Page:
Maker received plenty of defensive attention all week and his presence helped open up opportunities and scoring lanes for other players on his team. One Rockets player who particularly took advantage as the week wore on was 6-foot guard Xavier Simpson of Central Catholic (Lima, Ohio). In fact, NBPA Top 100 Camp committee member Frank Burlison of BurlisonOnBasketball.com felt Simpson was the Rockets’ best player over the final six games of camp. After his 11-of 13 performance for 25 points on Thursday night, Simpson stayed hot and had standout scoring games on an efficient number of shots. He had outings of 14 points, 27 points on 10-of-16 shooting with 5 rebounds and 5 assists, 13 points, 23 points on 8-of-14 shooting in the semifinals and 15 points, 5 rebounds, and three assists in the title game.
Joining Maker, Simpson, Fultz, Duval, Adebayo, and Azubuike on the 12-man NBPA Top 100 Camp All-American team were 6-foot-8 rising senior Omari Spellman of MacDuffie School (Granby, Mass.), 6-foot-3 rising senior Frank Jackson of Lone Peak (Highland, Utah), 7-foot rising junior DeAndre Ayton of Balboa City School (San Diego, Calif.), 6-foot-3 rising senior Kyle Guy of Lawrence Central (Indianapolis), 6-foot-9 rising junior Billy Preston of Prime Prep (Dallas) and 6-foot-4 rising junior Hamidou Diallo of Woodstock Academy (Woodstock, Conn.).
Trae Young and Gary Trent Jr. Battle – See the video here – Link
Not often in a competitive setting such as the NBPA Top 100 Camp do you get two players who go at it playground style. “Battling” is usually reserved for outdoors or in a controlled setting such as the BallUp tour. Among elite high school players, they don’t play outdoors as much as previous generations and usually can’t sustain the crowd in a battle because they haven’t developed enough playground style moves to keep it entertaining beyond a few possessions.
Still, it was highly entertaining to see guards Trae Young of Norman (Norman Okla.) and Gary Trent Jr. of Apple Valley (Apple Valley, Minn.) go at it in a Saturday game. They didn’t use a lot of trick moves, but were draining deep 3-pointers and jump shots while guarding each other, while their teammates cleared out in order for the duo to take center stage. Teammates on the bench and other campers got engaged and were supportive of the battle and Young shut it down when he nailed an off-balance jumper in front of the bench.
Although this camp was not a traditional setting for a battle, it was quite entertaining.
Here’s more standouts from the NBPA Top 100 Camp that we wanted to prominently mention (listed alphabetically):
D.J. Harvey, DeMatha Catholic (Hyattsville, Md.) 6-6 SF 2017: Joined high school teammate Markelle Fultz as a standout at this camp with steady performances. Harvey used his strong frame and a variety of moves around the basket to score at an efficient pace. Harvey was No. 8 overall in points (109) and averaged 12.1 ppg. Fultz averaged 13.3 ppg.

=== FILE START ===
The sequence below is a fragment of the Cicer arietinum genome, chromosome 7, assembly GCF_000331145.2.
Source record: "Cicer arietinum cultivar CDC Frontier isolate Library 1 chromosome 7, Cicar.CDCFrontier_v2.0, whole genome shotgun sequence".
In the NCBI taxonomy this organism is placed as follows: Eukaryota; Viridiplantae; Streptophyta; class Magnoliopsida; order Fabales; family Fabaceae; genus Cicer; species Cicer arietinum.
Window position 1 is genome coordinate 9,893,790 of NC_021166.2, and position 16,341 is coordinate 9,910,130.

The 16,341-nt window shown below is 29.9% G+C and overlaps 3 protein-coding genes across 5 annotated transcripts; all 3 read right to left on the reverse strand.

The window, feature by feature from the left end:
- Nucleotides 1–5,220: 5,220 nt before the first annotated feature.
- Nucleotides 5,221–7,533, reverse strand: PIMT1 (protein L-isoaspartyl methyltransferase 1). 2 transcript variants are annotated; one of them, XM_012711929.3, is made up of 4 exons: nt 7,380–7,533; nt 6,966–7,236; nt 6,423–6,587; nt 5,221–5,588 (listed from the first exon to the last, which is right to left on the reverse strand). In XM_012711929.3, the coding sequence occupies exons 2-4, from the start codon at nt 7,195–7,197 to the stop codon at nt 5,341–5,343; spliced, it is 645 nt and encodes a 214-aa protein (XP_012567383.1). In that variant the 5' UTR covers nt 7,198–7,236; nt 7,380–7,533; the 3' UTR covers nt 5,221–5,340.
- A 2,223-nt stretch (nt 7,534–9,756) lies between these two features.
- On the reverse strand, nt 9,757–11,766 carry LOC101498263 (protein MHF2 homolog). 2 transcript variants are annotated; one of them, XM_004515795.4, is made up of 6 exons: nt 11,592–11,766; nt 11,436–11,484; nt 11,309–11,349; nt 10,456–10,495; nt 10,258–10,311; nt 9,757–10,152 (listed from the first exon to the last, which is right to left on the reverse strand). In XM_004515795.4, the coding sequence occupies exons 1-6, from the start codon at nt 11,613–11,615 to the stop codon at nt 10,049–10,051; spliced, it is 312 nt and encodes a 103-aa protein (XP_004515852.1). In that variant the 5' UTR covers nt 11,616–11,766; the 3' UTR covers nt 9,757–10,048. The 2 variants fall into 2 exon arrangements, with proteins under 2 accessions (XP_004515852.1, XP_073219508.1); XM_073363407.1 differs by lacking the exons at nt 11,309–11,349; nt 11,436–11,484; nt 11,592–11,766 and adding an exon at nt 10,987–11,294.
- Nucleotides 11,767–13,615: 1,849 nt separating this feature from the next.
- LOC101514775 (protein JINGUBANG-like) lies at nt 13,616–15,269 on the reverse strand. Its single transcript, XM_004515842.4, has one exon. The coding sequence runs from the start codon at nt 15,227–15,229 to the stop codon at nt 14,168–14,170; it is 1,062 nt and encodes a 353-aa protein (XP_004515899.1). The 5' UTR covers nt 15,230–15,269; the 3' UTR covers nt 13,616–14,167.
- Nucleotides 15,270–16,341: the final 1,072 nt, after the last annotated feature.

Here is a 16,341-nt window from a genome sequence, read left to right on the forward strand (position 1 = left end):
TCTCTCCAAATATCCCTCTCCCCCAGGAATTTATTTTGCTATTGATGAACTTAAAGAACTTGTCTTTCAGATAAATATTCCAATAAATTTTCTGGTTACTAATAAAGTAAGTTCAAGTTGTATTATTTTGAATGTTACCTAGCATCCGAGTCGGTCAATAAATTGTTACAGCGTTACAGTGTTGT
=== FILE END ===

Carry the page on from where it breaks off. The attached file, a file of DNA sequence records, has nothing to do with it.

Temple Gibbs, Seton Hall Prep (Scott Plains, N.J.) 6-4 SG 2016: One of those players who grows on you when you realize his impact on the outcome of games. Gibbs is not an elite athlete, but he knows how to use his body to finish with contact and around bigger players. He can also score in bunches. In one camp game, Gibbs converted a 4-point play and scored the game-winning lay-up.
Brandon McCoy, Morse (San Diego, Calif.) 6-11 C 2017: This rising junior started on the title-winning Cavs club and made positive strides, despite statistics that were not overwhelming. McCoy knows what he is and rarely takes a bad shot and does anything out of his element. He was battling on the boards and did a good job of being in the right spots in order for his team’s scorers to excel. McCoy is a shade below the very best prospects in the national 2017 class, but is a bonafide McDonald’s All-American candidate.
Billy Preston, Prime Prep (Dallas, Texas) 6-9 SF 2017: Was No. 3 overall in total points (123) and tied with Blazers teammate Frank Jackson for No. 4 in scoring (15.4 ppg). Preston continues to make strides in his overall offensive ability, but must continue to work on executing quick offensive moves because often times the ball stops once he touches it. On too many possessions, teammates stood around while he operated and it would expand his game if they played off him better. Still, there is a lot to like about his overall game and you have to love Preston’s confidence. When pressed to get his opinion on whom is the top player in the 2017 class, Preston is always quick to say, “I am.”